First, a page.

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Leitner-Wise v. Iredale Clark

United States District Court, District of Columbia

December 26, 2018



          BERYL A. HOWELL, Chief Judge

         The plaintiff, Paul Andrew Leitner-Wise, invents firearm technology. Two of the plaintiffs inventions, however, allegedly have been wrongly identified as the work of a fellow-inventor, defendant Robert Bernard Iredale Clark. According to the plaintiff, Clark conspired with a second defendant, Eugene L. Flanagan III, a patent attorney, to apply for patents that misattributed the plaintiffs inventions to Clark. That misattribution, the plaintiff alleges, freed defendant Southern Gun Company, Ltd. ("Southern Gun")-Clark's company-to use the patented technology in its products without the plaintiffs consent and without compensating the plaintiff. The plaintiff claims that the conduct of these three defendants gives rise to several common-law claims and requires correcting the named inventor on two patents.

         The merits of the plaintiffs allegations will be for another court to decide. None of the defendants-Clark, Flanagan, or Southern Gun- and none of the alleged misconduct, is connected to the District of Columbia. Thus, Flanagan's Mot. Dismiss Am. Compl. ("Flanagan Mot. Dismiss"), ECF No. 18, and Clark & Southern Gun's Mot. Dismiss Am. Compl. & Mot. Summ. J. ("Joint Mot. Dismiss"), ECF No. 19, are granted as this Court cannot exercise personal jurisdiction over any defendant.[1]

         I. BACKGROUND

         By the plaintiffs account, he is "a prolific inventor in the field of small arms design." Am. Compl. ¶ 30, ECF No. 16. The multitude of patents listing the plaintiff as an inventor substantiate that claim. Id. ¶ 31. This case, in which the pertinent events "largely occurred in Cornwall, United Kingdom, Westminster, Maryland, and Alexandria, Virginia," id. ¶ 13, pertains to two such patents: (1) U.S. Patent No. 7, 735, 410 (issued on June 15, 2010) (" '410 Patent ") and (2) U.S. Patent No. 8, 997, 622 (issued on Apr. 7, 2015) (" '622 Patent "), id. ¶ 2.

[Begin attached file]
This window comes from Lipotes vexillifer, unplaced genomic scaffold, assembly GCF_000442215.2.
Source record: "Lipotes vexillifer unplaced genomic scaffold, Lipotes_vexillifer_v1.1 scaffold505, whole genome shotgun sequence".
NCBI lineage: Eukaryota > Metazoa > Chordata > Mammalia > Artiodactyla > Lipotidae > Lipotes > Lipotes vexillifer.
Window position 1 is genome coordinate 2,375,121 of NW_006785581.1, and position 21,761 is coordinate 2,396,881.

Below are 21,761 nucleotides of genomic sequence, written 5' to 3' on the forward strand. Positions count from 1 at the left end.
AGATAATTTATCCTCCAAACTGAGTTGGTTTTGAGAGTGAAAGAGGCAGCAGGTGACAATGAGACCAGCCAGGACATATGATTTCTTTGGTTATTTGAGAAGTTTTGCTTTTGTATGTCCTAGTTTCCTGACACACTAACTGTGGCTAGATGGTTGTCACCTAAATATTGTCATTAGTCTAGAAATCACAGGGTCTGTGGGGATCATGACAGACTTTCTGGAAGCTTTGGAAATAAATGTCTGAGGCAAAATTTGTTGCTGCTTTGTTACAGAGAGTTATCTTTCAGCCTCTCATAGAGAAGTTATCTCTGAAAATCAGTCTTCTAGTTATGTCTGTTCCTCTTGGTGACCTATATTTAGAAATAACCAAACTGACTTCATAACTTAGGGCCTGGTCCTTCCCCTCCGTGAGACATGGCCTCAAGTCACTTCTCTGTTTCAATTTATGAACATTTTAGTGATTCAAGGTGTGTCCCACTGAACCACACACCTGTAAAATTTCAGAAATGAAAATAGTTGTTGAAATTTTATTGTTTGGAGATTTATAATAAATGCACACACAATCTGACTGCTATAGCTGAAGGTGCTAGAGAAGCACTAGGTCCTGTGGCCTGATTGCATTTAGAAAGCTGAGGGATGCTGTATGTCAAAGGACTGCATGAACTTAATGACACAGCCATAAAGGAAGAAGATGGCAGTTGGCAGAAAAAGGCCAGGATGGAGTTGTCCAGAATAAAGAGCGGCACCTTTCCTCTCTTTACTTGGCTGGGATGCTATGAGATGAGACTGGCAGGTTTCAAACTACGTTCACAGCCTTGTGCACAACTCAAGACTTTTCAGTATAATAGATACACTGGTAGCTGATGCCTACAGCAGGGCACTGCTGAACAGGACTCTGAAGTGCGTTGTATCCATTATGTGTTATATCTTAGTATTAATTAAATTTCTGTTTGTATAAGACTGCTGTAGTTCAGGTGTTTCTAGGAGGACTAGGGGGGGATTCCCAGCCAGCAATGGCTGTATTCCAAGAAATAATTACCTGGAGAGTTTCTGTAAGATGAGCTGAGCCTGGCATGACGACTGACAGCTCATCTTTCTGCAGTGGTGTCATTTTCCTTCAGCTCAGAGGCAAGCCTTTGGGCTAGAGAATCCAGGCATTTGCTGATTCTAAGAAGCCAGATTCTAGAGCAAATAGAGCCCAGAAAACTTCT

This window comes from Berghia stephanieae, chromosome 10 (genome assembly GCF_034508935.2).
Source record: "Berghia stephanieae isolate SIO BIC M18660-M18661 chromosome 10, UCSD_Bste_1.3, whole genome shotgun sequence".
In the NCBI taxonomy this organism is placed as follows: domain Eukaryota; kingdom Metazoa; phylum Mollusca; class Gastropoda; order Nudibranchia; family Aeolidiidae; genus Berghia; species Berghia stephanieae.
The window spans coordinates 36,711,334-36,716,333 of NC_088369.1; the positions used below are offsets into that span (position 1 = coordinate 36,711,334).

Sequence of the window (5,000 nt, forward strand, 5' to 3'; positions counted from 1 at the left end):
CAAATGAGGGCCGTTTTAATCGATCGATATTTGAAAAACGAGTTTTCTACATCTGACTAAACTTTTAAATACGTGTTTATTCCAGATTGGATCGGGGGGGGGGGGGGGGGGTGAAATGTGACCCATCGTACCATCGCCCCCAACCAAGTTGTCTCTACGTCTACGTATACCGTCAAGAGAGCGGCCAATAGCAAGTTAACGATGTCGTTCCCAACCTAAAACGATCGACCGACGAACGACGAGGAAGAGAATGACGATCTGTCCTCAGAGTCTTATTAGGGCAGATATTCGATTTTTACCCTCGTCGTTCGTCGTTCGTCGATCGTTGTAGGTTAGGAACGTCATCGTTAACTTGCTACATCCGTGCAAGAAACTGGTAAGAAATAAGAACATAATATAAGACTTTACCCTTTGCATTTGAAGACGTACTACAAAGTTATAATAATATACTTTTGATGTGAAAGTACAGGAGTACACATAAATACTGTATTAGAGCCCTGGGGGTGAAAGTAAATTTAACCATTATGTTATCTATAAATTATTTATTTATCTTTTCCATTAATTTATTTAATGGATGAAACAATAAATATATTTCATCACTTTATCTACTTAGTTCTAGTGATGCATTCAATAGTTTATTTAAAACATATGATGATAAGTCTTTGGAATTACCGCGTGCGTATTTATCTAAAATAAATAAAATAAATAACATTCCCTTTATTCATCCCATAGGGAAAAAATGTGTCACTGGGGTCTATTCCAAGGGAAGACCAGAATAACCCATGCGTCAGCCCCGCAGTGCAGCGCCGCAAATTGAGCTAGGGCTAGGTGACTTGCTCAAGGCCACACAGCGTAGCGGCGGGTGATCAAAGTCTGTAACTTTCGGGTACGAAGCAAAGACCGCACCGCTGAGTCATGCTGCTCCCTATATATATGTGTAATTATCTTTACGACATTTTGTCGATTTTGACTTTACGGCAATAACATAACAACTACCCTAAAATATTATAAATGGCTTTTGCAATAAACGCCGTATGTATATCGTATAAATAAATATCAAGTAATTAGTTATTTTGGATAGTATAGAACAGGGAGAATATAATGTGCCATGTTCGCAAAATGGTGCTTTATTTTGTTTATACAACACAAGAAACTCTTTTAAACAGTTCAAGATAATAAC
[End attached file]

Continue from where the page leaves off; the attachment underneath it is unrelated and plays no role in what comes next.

Since at least 2004, the plaintiff, who is a citizen of the United Kingdom and a resident of the District of Columbia, Am. Compl. ¶¶ 7, 18, has been developing "a firearm bolt assembly with a fully-supported bolt face," id. ¶ 35. In 2005, Clark, who, like the plaintiff, is a citizen of the United Kingdom, id. ¶¶ 8, 19, was "contracted to manufacture parts for prototype bolts," id. ¶ 39. On October 20, 2006, an application to patent a "Firearm Bolt Assembly with Fully-Supported Bolt Face" was submitted to the United States Patent and Trademark Office ("USPTO"). Id. ¶ 41; see also U.S. Patent Application No. 11/583, 784 (filed Oct. 20, 2006) (" '784 Application "). The application listed the plaintiff, Clark, and a third-party as the three inventors, see '784 Application, but was abandoned prior to the award of any patent, Am. Compl. ¶¶ 42, 56.

         In 2008, the plaintiff was looking for a new patent attorney, and was introduced to Flanagan, a Connecticut resident. Id. ¶¶ 9, 43-44. Unbeknownst to the plaintiff, Flanagan also was working with Clark on a separate patent application. Id. ¶ 45-48. On February 23, 2009, Flanagan helped Clark apply to patent a "Firearm Bolt." Id. ¶¶ 45-48, 61-62; see also U.S. Patent Application No. 12/390, 839 (filed Feb. 23, 2009) (" '839 Application "). The '839 Application was a divisional application of the '784 Application, which, according to the plaintiff, means that the '839 Application did "not include any subject matter" that was not "derived from and fully supported by [the '784 Application]." Am. Compl. ¶¶ 56-58; see also '839 Application (stating that the '839 Application is "[division of application No. 11/583, 784, filed on Oct. 20, 2006, now abandoned"). Although the plaintiff concedes that the '784 Application was eventually abandoned, the plaintiff alleges that the '839 Application was "filed prior to the abandonment, thereby establishing proper continuity with [the '784 Application]." Am. Compl. ¶ 56. Nevertheless, the '839 Application listed Clark as the sole inventor, a consequence, the plaintiff claims, of a conspiracy between Clark and Flanagan to avoid regulations applicable to firearm technology invented in the United States. Id. ¶¶ 36-37, 59-60; see also '839 Application. Based on the '839 Application, Clark was awarded, on June 15, 2010, the '410 Patent for a "Firearm Bolt." Am. Compl. ¶ 57; see also '410 Patent. Clark, the plaintiff alleges, had contractual arrangements to license that patented technology. Am. Compl. ¶ 64. The plaintiff first learned of the '839 Application and resulting '410 Patent in 2016. Id. ¶¶ 49, 66-67.